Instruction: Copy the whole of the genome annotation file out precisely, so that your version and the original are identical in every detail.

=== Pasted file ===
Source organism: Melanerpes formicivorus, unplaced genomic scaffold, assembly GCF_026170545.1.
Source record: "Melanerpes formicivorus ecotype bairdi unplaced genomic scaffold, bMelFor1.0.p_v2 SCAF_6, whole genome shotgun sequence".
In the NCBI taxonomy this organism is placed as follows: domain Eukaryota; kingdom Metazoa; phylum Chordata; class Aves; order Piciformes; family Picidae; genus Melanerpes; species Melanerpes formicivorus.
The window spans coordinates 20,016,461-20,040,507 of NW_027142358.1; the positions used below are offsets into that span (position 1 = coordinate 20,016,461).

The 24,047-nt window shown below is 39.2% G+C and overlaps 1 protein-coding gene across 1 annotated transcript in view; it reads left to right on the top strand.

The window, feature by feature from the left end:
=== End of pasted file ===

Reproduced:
Source organism: Melanerpes formicivorus, unplaced genomic scaffold, assembly GCF_026170545.1.
Source record: "Melanerpes formicivorus ecotype bairdi unplaced genomic scaffold, bMelFor1.0.p_v2 SCAF_6, whole genome shotgun sequence".
In the NCBI taxonomy this organism is placed as follows: domain Eukaryota; kingdom Metazoa; phylum Chordata; class Aves; order Piciformes; family Picidae; genus Melanerpes; species Melanerpes formicivorus.
The window spans coordinates 20,016,461-20,040,507 of NW_027142358.1; the positions used below are offsets into that span (position 1 = coordinate 20,016,461).

The 24,047-nt window shown below is 39.2% G+C and overlaps 1 protein-coding gene across 1 annotated transcript in view; it reads left to right on the top strand.

The window, feature by feature from the left end: